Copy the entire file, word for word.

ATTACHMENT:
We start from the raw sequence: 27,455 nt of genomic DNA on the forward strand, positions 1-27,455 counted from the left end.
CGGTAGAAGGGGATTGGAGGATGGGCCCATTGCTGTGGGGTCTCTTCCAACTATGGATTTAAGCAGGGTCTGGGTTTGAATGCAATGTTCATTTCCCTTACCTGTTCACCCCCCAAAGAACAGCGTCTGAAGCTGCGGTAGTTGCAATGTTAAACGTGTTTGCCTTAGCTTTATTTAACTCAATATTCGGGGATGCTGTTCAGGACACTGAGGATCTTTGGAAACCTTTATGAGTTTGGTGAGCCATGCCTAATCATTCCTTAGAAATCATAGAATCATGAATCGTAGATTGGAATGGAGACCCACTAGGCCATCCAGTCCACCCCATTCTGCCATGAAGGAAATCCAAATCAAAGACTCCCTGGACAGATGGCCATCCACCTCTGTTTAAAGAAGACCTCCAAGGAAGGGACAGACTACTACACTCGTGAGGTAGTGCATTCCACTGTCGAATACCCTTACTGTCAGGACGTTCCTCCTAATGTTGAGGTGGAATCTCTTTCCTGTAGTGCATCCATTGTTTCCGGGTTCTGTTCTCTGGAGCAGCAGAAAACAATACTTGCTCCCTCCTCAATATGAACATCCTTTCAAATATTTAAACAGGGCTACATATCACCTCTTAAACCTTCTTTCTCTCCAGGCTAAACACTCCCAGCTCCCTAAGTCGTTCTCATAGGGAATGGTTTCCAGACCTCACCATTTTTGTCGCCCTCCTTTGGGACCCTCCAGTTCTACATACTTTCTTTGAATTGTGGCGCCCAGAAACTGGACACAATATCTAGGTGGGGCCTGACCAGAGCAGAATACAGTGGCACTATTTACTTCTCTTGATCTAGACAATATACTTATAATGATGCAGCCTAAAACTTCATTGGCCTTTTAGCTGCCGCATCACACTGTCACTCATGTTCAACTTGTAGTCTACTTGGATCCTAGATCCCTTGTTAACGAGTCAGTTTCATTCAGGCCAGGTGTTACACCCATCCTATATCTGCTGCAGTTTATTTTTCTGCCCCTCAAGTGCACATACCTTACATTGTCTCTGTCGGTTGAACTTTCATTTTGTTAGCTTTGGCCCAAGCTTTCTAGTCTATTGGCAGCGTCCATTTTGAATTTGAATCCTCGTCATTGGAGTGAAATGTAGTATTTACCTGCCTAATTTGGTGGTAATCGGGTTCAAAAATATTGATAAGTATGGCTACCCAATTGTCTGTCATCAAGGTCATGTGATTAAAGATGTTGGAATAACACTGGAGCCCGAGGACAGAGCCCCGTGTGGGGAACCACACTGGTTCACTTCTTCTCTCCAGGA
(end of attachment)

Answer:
We start from the raw sequence: 27,455 nt of genomic DNA on the forward strand, positions 1-27,455 counted from the left end.
CGGTAGAAGGGGATTGGAGGATGGGCCCATTGCTGTGGGGTCTCTTCCAACTATGGATTTAAGCAGGGTCTGGGTTTGAATGCAATGTTCATTTCCCTTACCTGTTCACCCCCCAAAGAACAGCGTCTGAAGCTGCGGTAGTTGCAATGTTAAACGTGTTTGCCTTAGCTTTATTTAACTCAATATTCGGGGATGCTGTTCAGGACACTGAGGATCTTTGGAAACCTTTATGAGTTTGGTGAGCCATGCCTAATCATTCCTTAGAAATCATAGAATCATGAATCGTAGATTGGAATGGAGACCCACTAGGCCATCCAGTCCACCCCATTCTGCCATGAAGGAAATCCAAATCAAAGACTCCCTGGACAGATGGCCATCCACCTCTGTTTAAAGAAGACCTCCAAGGAAGGGACAGACTACTACACTCGTGAGGTAGTGCATTCCACTGTCGAATACCCTTACTGTCAGGACGTTCCTCCTAATGTTGAGGTGGAATCTCTTTCCTGTAGTGCATCCATTGTTTCCGGGTTCTGTTCTCTGGAGCAGCAGAAAACAATACTTGCTCCCTCCTCAATATGAACATCCTTTCAAATATTTAAACAGGGCTACATATCACCTCTTAAACCTTCTTTCTCTCCAGGCTAAACACTCCCAGCTCCCTAAGTCGTTCTCATAGGGAATGGTTTCCAGACCTCACCATTTTTGTCGCCCTCCTTTGGGACCCTCCAGTTCTACATACTTTCTTTGAATTGTGGCGCCCAGAAACTGGACACAATATCTAGGTGGGGCCTGACCAGAGCAGAATACAGTGGCACTATTTACTTCTCTTGATCTAGACAATATACTTATAATGATGCAGCCTAAAACTTCATTGGCCTTTTAGCTGCCGCATCACACTGTCACTCATGTTCAACTTGTAGTCTACTTGGATCCTAGATCCCTTGTTAACGAGTCAGTTTCATTCAGGCCAGGTGTTACACCCATCCTATATCTGCTGCAGTTTATTTTTCTGCCCCTCAAGTGCACATACCTTACATTGTCTCTGTCGGTTGAACTTTCATTTTGTTAGCTTTGGCCCAAGCTTTCTAGTCTATTGGCAGCGTCCATTTTGAATTTGAATCCTCGTCATTGGAGTGAAATGTAGTATTTACCTGCCTAATTTGGTGGTAATCGGGTTCAAAAATATTGATAAGTATGGCTACCCAATTGTCTGTCATCAAGGTCATGTGATTAAAGATGTTGGAATAACACTGGAGCCCGAGGACAGAGCCCCGTGTGGGGAACCACACTGGTTCACTTCTTCTCTCCAGGA